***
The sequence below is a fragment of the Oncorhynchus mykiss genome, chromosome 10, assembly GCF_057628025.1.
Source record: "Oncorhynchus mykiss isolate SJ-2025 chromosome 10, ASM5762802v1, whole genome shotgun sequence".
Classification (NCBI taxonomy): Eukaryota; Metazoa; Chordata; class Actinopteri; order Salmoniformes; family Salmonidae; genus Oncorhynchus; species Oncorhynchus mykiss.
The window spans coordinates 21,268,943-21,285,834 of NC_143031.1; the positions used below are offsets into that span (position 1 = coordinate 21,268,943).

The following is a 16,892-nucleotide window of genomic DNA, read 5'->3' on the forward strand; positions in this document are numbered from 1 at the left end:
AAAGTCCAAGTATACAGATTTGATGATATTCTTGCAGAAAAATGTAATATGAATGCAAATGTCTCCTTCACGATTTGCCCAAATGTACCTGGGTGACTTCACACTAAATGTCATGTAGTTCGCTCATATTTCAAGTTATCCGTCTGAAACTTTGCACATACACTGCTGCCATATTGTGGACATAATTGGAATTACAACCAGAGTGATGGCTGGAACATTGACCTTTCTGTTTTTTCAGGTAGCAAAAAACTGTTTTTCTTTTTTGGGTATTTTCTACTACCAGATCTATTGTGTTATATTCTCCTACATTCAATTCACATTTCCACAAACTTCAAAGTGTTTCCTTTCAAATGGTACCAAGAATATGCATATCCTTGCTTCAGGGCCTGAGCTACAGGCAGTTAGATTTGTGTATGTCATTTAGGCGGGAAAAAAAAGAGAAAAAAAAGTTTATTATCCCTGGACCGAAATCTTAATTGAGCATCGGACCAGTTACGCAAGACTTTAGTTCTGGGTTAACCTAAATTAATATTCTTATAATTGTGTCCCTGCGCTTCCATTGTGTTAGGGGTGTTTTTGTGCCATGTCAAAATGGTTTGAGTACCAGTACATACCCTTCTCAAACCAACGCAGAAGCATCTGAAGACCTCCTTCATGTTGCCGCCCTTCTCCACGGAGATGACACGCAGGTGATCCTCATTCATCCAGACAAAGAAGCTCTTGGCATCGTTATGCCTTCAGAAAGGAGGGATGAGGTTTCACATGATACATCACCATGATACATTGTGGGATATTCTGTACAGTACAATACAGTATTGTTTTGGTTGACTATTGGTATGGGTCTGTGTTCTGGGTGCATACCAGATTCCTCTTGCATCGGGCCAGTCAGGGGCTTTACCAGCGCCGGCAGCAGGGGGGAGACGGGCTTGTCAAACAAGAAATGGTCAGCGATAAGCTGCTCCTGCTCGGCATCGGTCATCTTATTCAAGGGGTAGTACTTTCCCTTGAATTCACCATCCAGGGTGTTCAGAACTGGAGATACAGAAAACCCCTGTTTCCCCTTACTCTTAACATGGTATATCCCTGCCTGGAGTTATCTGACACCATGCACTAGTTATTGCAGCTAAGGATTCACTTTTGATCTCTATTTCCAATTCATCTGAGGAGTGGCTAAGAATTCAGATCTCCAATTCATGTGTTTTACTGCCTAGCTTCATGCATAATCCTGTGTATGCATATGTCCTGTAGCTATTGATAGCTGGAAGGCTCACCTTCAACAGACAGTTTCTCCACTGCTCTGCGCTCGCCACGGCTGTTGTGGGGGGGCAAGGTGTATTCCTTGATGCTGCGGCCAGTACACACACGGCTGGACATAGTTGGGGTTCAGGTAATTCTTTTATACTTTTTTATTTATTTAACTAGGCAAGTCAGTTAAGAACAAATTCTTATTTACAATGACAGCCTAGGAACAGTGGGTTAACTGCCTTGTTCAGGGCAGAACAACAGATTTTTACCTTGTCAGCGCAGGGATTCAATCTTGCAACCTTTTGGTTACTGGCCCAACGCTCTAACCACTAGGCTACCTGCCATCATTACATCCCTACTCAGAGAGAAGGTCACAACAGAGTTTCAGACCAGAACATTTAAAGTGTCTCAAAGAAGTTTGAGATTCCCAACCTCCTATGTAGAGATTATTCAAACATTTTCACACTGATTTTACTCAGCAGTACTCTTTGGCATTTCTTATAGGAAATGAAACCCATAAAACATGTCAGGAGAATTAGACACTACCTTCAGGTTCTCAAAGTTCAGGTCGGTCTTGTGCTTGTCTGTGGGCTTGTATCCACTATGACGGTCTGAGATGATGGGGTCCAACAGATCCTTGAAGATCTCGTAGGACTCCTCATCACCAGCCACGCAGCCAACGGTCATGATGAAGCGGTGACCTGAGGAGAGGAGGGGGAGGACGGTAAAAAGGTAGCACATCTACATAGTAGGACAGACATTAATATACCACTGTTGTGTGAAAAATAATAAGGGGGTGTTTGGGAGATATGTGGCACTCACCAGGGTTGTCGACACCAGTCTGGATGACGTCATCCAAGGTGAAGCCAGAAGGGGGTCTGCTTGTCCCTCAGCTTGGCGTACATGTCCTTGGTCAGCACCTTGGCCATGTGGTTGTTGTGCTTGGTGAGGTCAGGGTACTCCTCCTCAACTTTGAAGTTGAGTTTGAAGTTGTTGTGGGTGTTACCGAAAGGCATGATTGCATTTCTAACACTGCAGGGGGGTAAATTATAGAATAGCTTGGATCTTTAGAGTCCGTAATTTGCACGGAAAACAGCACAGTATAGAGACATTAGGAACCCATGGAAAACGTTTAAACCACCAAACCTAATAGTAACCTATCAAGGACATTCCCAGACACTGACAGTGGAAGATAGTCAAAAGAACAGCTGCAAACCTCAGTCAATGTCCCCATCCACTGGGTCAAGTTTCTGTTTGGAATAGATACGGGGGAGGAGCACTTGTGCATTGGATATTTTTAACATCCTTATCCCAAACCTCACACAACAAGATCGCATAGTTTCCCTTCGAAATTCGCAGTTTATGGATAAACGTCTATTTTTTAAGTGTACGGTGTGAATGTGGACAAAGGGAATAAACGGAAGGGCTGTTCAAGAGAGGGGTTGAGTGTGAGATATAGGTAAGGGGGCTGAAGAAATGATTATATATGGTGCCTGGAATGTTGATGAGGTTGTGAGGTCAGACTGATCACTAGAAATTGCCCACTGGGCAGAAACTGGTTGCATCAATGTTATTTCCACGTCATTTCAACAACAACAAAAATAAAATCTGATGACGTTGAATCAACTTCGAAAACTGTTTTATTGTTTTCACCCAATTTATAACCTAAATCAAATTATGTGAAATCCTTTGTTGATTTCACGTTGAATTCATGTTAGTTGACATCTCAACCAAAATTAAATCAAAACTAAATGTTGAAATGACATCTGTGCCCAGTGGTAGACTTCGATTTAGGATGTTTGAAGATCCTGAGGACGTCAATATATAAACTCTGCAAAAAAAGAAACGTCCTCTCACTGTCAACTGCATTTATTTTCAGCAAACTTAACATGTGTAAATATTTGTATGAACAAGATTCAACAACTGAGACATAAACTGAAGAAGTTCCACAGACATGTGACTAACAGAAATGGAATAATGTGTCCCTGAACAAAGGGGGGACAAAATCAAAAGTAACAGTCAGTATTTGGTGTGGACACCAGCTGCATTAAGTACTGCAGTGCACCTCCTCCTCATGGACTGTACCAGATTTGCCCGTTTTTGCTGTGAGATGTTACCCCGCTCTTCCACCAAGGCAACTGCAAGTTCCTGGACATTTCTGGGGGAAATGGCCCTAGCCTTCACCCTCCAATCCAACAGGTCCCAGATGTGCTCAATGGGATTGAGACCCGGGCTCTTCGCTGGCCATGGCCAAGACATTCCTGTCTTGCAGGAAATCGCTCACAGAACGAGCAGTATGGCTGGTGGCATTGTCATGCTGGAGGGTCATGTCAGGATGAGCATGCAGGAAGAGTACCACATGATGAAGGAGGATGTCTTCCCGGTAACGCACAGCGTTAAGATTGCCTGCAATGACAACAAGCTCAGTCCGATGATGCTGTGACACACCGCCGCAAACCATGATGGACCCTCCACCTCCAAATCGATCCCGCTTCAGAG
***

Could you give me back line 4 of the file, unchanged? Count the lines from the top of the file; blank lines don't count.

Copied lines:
The window spans coordinates 21,268,943-21,285,834 of NC_143031.1; the positions used below are offsets into that span (position 1 = coordinate 21,268,943).